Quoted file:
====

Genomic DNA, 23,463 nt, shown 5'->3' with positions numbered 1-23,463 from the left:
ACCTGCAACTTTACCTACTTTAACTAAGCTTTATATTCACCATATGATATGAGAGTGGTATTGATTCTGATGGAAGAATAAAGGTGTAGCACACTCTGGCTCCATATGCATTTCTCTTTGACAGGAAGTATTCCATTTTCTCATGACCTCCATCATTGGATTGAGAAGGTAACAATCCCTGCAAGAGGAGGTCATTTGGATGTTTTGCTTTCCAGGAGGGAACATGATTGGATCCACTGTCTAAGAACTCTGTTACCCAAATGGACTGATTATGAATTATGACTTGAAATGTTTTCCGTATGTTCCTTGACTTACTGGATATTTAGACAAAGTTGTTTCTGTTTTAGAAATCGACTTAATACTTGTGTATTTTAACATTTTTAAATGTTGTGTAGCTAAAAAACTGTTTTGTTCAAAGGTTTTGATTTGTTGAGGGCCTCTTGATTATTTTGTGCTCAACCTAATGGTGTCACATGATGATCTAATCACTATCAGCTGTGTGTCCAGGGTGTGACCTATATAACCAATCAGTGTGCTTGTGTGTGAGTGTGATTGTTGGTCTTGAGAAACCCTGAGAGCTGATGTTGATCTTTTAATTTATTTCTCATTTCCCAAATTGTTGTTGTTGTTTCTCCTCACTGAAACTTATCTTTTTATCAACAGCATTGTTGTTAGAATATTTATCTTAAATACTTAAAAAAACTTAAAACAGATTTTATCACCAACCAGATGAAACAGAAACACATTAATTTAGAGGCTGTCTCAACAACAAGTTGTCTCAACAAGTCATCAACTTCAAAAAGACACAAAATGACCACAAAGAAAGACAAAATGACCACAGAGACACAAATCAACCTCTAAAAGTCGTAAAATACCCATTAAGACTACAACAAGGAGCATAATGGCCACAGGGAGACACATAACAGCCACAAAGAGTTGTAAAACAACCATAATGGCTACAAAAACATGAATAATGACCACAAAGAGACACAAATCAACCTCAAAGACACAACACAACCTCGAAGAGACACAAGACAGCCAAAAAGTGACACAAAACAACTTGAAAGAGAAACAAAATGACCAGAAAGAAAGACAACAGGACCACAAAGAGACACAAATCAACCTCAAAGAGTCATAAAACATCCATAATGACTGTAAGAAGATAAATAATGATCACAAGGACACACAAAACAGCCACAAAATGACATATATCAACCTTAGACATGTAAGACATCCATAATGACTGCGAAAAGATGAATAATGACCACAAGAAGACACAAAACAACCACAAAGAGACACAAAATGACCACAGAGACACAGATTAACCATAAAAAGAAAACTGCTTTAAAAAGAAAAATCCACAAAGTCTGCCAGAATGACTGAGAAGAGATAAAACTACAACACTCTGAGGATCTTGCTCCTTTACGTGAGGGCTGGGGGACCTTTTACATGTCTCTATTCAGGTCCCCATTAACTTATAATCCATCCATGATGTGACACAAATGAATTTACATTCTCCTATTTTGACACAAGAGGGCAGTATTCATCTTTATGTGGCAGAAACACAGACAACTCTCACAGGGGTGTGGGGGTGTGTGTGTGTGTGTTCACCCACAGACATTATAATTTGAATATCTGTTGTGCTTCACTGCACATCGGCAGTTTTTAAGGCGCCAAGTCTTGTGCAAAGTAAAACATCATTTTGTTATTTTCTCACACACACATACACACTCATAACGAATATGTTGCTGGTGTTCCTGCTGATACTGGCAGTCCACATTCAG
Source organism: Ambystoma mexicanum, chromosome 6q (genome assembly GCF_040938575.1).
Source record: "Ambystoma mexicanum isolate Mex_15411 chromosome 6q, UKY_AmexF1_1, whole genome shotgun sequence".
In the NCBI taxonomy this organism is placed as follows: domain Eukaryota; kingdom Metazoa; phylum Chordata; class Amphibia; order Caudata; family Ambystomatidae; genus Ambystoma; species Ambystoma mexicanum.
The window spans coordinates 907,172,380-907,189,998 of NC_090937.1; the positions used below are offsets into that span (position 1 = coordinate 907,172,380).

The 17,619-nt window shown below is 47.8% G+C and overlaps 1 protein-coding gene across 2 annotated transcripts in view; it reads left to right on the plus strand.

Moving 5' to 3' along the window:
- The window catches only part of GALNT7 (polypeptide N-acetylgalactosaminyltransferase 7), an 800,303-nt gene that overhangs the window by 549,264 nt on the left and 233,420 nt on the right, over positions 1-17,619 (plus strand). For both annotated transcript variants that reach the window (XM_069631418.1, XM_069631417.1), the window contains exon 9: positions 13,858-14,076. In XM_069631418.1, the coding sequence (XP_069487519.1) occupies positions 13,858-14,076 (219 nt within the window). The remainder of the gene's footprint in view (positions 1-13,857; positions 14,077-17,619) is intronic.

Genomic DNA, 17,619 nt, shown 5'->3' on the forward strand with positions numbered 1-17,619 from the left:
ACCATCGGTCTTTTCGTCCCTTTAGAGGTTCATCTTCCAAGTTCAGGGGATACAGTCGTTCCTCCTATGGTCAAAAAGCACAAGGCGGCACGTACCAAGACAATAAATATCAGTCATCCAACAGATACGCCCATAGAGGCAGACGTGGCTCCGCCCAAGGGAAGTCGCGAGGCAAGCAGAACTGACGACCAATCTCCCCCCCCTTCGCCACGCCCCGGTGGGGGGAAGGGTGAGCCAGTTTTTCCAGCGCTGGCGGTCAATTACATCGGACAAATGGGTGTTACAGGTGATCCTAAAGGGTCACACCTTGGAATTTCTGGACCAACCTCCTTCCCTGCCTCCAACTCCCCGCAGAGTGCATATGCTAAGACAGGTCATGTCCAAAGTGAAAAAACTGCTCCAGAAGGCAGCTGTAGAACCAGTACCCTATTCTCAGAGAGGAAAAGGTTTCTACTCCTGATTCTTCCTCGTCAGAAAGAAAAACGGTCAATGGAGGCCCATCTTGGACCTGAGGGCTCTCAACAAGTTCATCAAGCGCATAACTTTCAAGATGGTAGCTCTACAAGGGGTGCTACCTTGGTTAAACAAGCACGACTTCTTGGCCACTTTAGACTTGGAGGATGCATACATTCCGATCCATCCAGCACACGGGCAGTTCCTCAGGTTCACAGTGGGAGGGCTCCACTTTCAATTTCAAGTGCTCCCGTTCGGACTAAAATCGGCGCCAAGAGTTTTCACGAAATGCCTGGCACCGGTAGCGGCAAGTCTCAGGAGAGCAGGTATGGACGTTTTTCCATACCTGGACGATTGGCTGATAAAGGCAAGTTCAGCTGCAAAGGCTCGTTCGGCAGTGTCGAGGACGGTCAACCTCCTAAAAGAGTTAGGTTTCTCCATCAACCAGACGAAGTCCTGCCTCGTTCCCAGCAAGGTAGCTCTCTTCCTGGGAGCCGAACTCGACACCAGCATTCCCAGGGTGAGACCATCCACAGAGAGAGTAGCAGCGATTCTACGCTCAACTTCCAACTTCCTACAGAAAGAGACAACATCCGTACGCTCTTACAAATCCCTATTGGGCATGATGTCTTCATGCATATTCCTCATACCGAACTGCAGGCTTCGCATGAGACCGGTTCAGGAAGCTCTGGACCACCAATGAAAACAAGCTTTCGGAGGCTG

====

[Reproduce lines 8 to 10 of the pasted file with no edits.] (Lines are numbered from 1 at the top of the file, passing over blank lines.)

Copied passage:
Moving 5' to 3' along the window:
- The window catches only part of GALNT7 (polypeptide N-acetylgalactosaminyltransferase 7), an 800,303-nt gene that overhangs the window by 549,264 nt on the left and 233,420 nt on the right, over positions 1-17,619 (plus strand). For both annotated transcript variants that reach the window (XM_069631418.1, XM_069631417.1), the window contains exon 9: positions 13,858-14,076. In XM_069631418.1, the coding sequence (XP_069487519.1) occupies positions 13,858-14,076 (219 nt within the window). The remainder of the gene's footprint in view (positions 1-13,857; positions 14,077-17,619) is intronic.

Genomic DNA, 17,619 nt, shown 5'->3' on the forward strand with positions numbered 1-17,619 from the left: